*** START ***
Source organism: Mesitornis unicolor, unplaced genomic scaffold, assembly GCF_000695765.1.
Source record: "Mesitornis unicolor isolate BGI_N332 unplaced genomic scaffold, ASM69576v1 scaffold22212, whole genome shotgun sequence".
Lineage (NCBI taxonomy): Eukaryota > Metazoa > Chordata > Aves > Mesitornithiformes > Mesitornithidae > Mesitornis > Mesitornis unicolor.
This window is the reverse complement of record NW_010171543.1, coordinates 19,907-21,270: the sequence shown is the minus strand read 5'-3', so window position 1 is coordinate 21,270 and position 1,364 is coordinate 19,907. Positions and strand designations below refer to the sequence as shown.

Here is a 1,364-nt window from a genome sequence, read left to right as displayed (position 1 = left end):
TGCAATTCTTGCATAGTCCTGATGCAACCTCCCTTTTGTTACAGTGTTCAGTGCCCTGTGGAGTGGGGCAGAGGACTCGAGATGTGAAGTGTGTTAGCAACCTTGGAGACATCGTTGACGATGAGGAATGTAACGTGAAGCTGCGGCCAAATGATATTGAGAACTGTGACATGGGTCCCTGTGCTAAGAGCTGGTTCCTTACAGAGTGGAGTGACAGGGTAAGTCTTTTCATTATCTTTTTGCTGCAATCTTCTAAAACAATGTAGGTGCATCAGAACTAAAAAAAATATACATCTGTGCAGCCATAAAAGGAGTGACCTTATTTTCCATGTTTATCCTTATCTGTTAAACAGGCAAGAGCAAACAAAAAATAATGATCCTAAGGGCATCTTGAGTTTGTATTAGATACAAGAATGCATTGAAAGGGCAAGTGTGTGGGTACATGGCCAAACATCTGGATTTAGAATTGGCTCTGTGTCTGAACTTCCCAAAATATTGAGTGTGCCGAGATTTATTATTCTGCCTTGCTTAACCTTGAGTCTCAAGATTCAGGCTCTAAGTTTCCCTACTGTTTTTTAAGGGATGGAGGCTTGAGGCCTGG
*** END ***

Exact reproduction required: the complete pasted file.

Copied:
Source organism: Mesitornis unicolor, unplaced genomic scaffold, assembly GCF_000695765.1.
Source record: "Mesitornis unicolor isolate BGI_N332 unplaced genomic scaffold, ASM69576v1 scaffold22212, whole genome shotgun sequence".
Lineage (NCBI taxonomy): Eukaryota > Metazoa > Chordata > Aves > Mesitornithiformes > Mesitornithidae > Mesitornis > Mesitornis unicolor.
This window is the reverse complement of record NW_010171543.1, coordinates 19,907-21,270: the sequence shown is the minus strand read 5'-3', so window position 1 is coordinate 21,270 and position 1,364 is coordinate 19,907. Positions and strand designations below refer to the sequence as shown.

Here is a 1,364-nt window from a genome sequence, read left to right as displayed (position 1 = left end):
TGCAATTCTTGCATAGTCCTGATGCAACCTCCCTTTTGTTACAGTGTTCAGTGCCCTGTGGAGTGGGGCAGAGGACTCGAGATGTGAAGTGTGTTAGCAACCTTGGAGACATCGTTGACGATGAGGAATGTAACGTGAAGCTGCGGCCAAATGATATTGAGAACTGTGACATGGGTCCCTGTGCTAAGAGCTGGTTCCTTACAGAGTGGAGTGACAGGGTAAGTCTTTTCATTATCTTTTTGCTGCAATCTTCTAAAACAATGTAGGTGCATCAGAACTAAAAAAAATATACATCTGTGCAGCCATAAAAGGAGTGACCTTATTTTCCATGTTTATCCTTATCTGTTAAACAGGCAAGAGCAAACAAAAAATAATGATCCTAAGGGCATCTTGAGTTTGTATTAGATACAAGAATGCATTGAAAGGGCAAGTGTGTGGGTACATGGCCAAACATCTGGATTTAGAATTGGCTCTGTGTCTGAACTTCCCAAAATATTGAGTGTGCCGAGATTTATTATTCTGCCTTGCTTAACCTTGAGTCTCAAGATTCAGGCTCTAAGTTTCCCTACTGTTTTTTAAGGGATGGAGGCTTGAGGCCTGG